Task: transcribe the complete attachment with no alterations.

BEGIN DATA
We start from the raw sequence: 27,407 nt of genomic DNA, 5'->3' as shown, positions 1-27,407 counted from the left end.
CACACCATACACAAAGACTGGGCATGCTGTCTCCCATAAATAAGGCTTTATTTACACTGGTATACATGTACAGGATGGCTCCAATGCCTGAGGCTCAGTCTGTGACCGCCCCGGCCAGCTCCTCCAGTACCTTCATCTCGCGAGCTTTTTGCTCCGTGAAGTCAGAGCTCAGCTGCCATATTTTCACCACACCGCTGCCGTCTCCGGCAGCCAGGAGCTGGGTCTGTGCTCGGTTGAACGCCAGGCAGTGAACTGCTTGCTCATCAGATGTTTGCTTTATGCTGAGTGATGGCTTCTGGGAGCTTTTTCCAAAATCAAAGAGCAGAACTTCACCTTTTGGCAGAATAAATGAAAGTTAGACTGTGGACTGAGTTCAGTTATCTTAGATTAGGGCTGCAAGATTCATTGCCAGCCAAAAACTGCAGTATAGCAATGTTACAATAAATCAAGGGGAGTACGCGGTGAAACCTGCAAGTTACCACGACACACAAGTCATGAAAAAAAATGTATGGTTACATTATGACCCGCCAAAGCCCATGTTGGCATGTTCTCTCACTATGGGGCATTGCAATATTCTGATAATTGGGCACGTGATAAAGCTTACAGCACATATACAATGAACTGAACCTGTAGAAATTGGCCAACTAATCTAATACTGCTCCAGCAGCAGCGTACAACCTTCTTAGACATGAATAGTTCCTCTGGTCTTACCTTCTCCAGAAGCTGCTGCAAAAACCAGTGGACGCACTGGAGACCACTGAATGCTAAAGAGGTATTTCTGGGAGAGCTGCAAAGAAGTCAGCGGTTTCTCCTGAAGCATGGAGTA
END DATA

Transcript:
We start from the raw sequence: 27,407 nt of genomic DNA, 5'->3' as shown, positions 1-27,407 counted from the left end.
CACACCATACACAAAGACTGGGCATGCTGTCTCCCATAAATAAGGCTTTATTTACACTGGTATACATGTACAGGATGGCTCCAATGCCTGAGGCTCAGTCTGTGACCGCCCCGGCCAGCTCCTCCAGTACCTTCATCTCGCGAGCTTTTTGCTCCGTGAAGTCAGAGCTCAGCTGCCATATTTTCACCACACCGCTGCCGTCTCCGGCAGCCAGGAGCTGGGTCTGTGCTCGGTTGAACGCCAGGCAGTGAACTGCTTGCTCATCAGATGTTTGCTTTATGCTGAGTGATGGCTTCTGGGAGCTTTTTCCAAAATCAAAGAGCAGAACTTCACCTTTTGGCAGAATAAATGAAAGTTAGACTGTGGACTGAGTTCAGTTATCTTAGATTAGGGCTGCAAGATTCATTGCCAGCCAAAAACTGCAGTATAGCAATGTTACAATAAATCAAGGGGAGTACGCGGTGAAACCTGCAAGTTACCACGACACACAAGTCATGAAAAAAAATGTATGGTTACATTATGACCCGCCAAAGCCCATGTTGGCATGTTCTCTCACTATGGGGCATTGCAATATTCTGATAATTGGGCACGTGATAAAGCTTACAGCACATATACAATGAACTGAACCTGTAGAAATTGGCCAACTAATCTAATACTGCTCCAGCAGCAGCGTACAACCTTCTTAGACATGAATAGTTCCTCTGGTCTTACCTTCTCCAGAAGCTGCTGCAAAAACCAGTGGACGCACTGGAGACCACTGAATGCTAAAGAGGTATTTCTGGGAGAGCTGCAAAGAAGTCAGCGGTTTCTCCTGAAGCATGGAGTA